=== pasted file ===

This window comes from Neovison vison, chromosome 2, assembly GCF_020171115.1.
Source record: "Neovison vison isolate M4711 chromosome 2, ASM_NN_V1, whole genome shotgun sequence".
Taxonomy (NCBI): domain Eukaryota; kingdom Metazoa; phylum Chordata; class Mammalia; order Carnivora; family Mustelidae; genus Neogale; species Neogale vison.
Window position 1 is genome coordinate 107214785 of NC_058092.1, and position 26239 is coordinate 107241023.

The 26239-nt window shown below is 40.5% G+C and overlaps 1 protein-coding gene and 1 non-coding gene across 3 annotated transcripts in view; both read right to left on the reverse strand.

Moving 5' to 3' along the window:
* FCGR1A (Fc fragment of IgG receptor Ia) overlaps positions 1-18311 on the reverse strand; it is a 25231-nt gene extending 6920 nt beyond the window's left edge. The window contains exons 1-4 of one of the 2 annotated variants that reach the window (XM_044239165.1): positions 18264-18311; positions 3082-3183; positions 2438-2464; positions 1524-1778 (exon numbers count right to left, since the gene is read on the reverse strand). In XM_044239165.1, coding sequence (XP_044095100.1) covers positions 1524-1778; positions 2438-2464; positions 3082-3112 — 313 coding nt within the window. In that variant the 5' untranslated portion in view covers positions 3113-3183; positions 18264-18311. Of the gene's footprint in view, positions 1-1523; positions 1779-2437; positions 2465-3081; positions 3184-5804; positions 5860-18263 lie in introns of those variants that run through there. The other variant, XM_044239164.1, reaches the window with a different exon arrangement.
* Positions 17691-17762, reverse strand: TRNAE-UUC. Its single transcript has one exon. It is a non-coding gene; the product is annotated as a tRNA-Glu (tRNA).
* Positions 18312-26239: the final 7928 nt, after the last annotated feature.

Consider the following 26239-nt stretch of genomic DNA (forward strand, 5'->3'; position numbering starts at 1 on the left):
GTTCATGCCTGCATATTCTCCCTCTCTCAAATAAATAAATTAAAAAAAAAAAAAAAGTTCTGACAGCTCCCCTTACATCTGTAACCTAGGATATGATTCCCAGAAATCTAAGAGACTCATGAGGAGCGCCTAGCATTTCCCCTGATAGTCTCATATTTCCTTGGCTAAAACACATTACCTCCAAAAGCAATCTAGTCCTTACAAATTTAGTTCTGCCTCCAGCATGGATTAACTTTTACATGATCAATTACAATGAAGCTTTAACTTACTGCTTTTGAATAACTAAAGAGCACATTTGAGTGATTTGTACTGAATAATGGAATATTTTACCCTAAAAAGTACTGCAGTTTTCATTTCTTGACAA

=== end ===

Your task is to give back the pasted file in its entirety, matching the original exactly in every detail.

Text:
This window comes from Neovison vison, chromosome 2, assembly GCF_020171115.1.
Source record: "Neovison vison isolate M4711 chromosome 2, ASM_NN_V1, whole genome shotgun sequence".
Taxonomy (NCBI): domain Eukaryota; kingdom Metazoa; phylum Chordata; class Mammalia; order Carnivora; family Mustelidae; genus Neogale; species Neogale vison.
Window position 1 is genome coordinate 107214785 of NC_058092.1, and position 26239 is coordinate 107241023.

The 26239-nt window shown below is 40.5% G+C and overlaps 1 protein-coding gene and 1 non-coding gene across 3 annotated transcripts in view; both read right to left on the reverse strand.

Moving 5' to 3' along the window:
* FCGR1A (Fc fragment of IgG receptor Ia) overlaps positions 1-18311 on the reverse strand; it is a 25231-nt gene extending 6920 nt beyond the window's left edge. The window contains exons 1-4 of one of the 2 annotated variants that reach the window (XM_044239165.1): positions 18264-18311; positions 3082-3183; positions 2438-2464; positions 1524-1778 (exon numbers count right to left, since the gene is read on the reverse strand). In XM_044239165.1, coding sequence (XP_044095100.1) covers positions 1524-1778; positions 2438-2464; positions 3082-3112 — 313 coding nt within the window. In that variant the 5' untranslated portion in view covers positions 3113-3183; positions 18264-18311. Of the gene's footprint in view, positions 1-1523; positions 1779-2437; positions 2465-3081; positions 3184-5804; positions 5860-18263 lie in introns of those variants that run through there. The other variant, XM_044239164.1, reaches the window with a different exon arrangement.
* Positions 17691-17762, reverse strand: TRNAE-UUC. Its single transcript has one exon. It is a non-coding gene; the product is annotated as a tRNA-Glu (tRNA).
* Positions 18312-26239: the final 7928 nt, after the last annotated feature.

Consider the following 26239-nt stretch of genomic DNA (forward strand, 5'->3'; position numbering starts at 1 on the left):
GTTCATGCCTGCATATTCTCCCTCTCTCAAATAAATAAATTAAAAAAAAAAAAAAAGTTCTGACAGCTCCCCTTACATCTGTAACCTAGGATATGATTCCCAGAAATCTAAGAGACTCATGAGGAGCGCCTAGCATTTCCCCTGATAGTCTCATATTTCCTTGGCTAAAACACATTACCTCCAAAAGCAATCTAGTCCTTACAAATTTAGTTCTGCCTCCAGCATGGATTAACTTTTACATGATCAATTACAATGAAGCTTTAACTTACTGCTTTTGAATAACTAAAGAGCACATTTGAGTGATTTGTACTGAATAATGGAATATTTTACCCTAAAAAGTACTGCAGTTTTCATTTCTTGACAA